Barbados, other Caribbean countries and states of the Americas have come of age and demonstrated their maturity by subscribing to conventions and enacting laws recognizing that children are subject to emotions as do adults and must be protected.
This is the sentiment of Prime Minister Freundel Stuart who has said that adults who control society “have to pay the same kind of attention that we pay to our own rights to their [children] rights as well. At the core of those rights is the right to enjoy their childhood”.
“It is a mark of our civilization in this part of the world that we allow our children to be children, to enjoy their childhood and that we take conscious steps, to protect their rights and to ensure,” he told delegates to the 92nd Inter-American Children’s Institute Conference.
The two-day conference opened yesterday at the Lloyd Erskine Sandiford Centre, and Stuart made the comments last night at an Ilaro Court reception while addressing representatives of the 25 Caribbean, South, Central, and North American countries that comprise the Institute which is part of the Organization of American States.
Noting that Barbados is the first Caribbean country to host this conference, Stuart told the Institute’s organizers that this fact “signifies your understanding that Barbados as a country also attaches the greatest importance to its children”.
He said this was not the case around the time this island attained political independence.” Fifty years ago, children were to be seen and not heard. There was no conception of children’s rights. They were objects and not subjects of anything.
“It is testimony to the great leap forward that we have made not only here in Barbados and the English-speaking but in this hemisphere that today we attach the importance which we do to the rights of children, that we recognize that they think, feel, dream, aspire, they can be disappointed, hurt, and all of that gamut of emotions that we as adults experience are also the lot and portion of our children,” Stuart said.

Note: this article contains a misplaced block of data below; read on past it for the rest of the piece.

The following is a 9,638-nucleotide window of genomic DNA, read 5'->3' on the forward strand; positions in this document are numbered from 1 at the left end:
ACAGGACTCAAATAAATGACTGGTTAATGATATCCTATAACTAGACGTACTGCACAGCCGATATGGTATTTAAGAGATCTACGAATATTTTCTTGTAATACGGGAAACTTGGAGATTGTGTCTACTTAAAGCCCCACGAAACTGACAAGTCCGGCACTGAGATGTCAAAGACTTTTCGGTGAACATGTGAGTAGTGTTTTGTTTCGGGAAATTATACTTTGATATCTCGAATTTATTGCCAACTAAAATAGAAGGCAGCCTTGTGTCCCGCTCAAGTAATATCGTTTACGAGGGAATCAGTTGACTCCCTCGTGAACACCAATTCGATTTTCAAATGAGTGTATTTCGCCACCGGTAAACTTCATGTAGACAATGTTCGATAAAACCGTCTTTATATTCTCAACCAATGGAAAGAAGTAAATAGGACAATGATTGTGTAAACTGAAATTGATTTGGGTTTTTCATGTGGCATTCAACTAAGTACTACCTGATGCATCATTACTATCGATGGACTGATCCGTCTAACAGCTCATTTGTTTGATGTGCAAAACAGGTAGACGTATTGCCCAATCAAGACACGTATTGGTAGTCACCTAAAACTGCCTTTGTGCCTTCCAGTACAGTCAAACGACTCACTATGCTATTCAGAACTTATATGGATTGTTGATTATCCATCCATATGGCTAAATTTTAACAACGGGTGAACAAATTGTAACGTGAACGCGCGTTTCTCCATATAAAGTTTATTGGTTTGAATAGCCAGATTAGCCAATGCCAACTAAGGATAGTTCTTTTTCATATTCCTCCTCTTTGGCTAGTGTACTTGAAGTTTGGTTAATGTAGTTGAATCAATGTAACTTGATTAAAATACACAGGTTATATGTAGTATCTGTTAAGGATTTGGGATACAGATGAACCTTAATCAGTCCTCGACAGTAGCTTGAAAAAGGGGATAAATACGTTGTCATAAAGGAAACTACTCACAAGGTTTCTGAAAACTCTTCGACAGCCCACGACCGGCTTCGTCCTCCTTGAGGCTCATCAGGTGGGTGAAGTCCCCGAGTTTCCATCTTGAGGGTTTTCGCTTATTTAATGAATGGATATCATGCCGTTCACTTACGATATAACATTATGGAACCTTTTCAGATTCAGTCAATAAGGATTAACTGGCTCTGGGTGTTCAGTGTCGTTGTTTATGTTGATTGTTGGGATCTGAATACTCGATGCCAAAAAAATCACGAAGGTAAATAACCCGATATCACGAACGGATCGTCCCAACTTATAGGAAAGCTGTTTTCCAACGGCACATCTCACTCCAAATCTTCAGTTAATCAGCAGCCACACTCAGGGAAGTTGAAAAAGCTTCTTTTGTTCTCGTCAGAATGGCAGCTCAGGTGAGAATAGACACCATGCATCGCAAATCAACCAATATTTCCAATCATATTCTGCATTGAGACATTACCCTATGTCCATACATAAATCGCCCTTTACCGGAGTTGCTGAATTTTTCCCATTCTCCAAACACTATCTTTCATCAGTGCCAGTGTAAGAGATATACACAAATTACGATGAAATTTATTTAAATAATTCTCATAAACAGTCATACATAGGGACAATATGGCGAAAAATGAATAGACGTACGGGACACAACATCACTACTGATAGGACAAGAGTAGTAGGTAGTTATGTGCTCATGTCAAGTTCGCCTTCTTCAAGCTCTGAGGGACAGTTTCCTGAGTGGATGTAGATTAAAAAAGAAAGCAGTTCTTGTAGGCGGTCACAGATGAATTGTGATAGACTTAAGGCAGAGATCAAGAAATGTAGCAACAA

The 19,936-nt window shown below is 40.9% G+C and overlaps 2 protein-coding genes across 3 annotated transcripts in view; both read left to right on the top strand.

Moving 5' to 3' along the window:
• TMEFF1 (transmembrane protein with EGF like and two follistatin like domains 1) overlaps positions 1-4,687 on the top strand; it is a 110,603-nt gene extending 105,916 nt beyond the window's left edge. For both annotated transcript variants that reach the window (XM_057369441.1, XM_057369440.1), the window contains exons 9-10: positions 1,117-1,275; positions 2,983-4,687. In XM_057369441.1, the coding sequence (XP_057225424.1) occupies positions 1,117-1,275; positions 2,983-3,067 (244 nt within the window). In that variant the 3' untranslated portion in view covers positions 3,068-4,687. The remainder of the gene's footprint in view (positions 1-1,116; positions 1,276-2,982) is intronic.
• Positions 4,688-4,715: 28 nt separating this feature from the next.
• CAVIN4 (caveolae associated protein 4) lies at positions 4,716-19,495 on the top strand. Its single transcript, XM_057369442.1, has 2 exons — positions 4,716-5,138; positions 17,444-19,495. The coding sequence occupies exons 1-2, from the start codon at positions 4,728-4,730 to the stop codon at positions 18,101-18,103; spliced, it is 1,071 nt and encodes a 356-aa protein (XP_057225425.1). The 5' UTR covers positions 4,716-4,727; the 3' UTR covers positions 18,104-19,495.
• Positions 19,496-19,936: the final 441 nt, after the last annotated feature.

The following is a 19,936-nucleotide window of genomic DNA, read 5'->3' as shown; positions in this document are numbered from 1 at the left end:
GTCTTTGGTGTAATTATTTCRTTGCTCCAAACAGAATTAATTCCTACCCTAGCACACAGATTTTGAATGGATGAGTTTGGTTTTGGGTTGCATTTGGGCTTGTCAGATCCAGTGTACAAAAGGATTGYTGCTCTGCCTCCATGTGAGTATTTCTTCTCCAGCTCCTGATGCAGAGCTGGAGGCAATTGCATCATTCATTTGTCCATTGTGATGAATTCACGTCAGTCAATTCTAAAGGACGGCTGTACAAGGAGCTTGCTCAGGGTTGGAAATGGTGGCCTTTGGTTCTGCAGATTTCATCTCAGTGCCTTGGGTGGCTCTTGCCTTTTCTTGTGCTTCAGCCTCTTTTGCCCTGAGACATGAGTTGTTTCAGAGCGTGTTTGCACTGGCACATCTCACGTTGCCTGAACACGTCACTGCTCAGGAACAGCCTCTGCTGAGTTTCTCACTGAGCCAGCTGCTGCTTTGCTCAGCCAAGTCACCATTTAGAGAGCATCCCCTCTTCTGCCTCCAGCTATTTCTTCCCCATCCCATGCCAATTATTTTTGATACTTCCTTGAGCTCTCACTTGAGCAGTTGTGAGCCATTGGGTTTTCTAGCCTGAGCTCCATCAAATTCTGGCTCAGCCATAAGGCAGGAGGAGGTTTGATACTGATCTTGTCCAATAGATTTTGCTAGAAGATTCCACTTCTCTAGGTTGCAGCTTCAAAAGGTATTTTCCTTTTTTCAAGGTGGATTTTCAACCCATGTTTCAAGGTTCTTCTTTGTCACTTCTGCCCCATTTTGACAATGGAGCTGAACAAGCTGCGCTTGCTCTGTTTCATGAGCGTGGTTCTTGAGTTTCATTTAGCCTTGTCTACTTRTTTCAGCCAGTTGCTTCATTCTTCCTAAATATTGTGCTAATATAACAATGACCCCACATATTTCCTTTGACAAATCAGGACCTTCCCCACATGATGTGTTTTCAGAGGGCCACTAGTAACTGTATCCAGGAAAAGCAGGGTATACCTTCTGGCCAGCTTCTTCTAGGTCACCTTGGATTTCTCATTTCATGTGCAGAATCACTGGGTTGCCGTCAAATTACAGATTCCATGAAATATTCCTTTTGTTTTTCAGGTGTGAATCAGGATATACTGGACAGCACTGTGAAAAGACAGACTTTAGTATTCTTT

The Institute’s member countries have five national languages but Stuart observed that the recognition of the rights of children transcends the way people of the hemisphere speak.
“Whatever our language may be, the welfare of our children remains the same … across language barriers. We have the same interest in protecting the rights of our children.”
Since 1990, Barbados became signatory to the United Nations Convention on the Rights of the Child, and Stuart assured that this island remains ready to be part of any other covenant recognizing the need for special treatment of children.
“The Government of Barbados is committed to ensuring that whatever conventions, treaties, understandings that may be relevant to this hemisphere and relevant globally that require the adoption, and eventually the signature of Barbados [is] sure to be executed by us because our commitment to the welfare of our children is irrevocable and is profound”.
In updating the UN Committee on the Rights of the Child on happenings in Barbados earlier this year, Minister of Social Care and Community Development, Steve Blackett, had said that violence against children was a source of great concern.
He reportedly informed the Committee that a comprehensive review of laws relating to children, women and their families had been undertaken, which would shortly be followed with prioritization of areas for reform to ensure the greater conformity of domestic legislation with international conventions.
According to a statement by that Committee, its “experts congratulated Barbados on the progress made since the last review in 1999, particularly in the areas of education and health, and also on the success in maintaining budget allocations for children despite the economic and financial crisis”.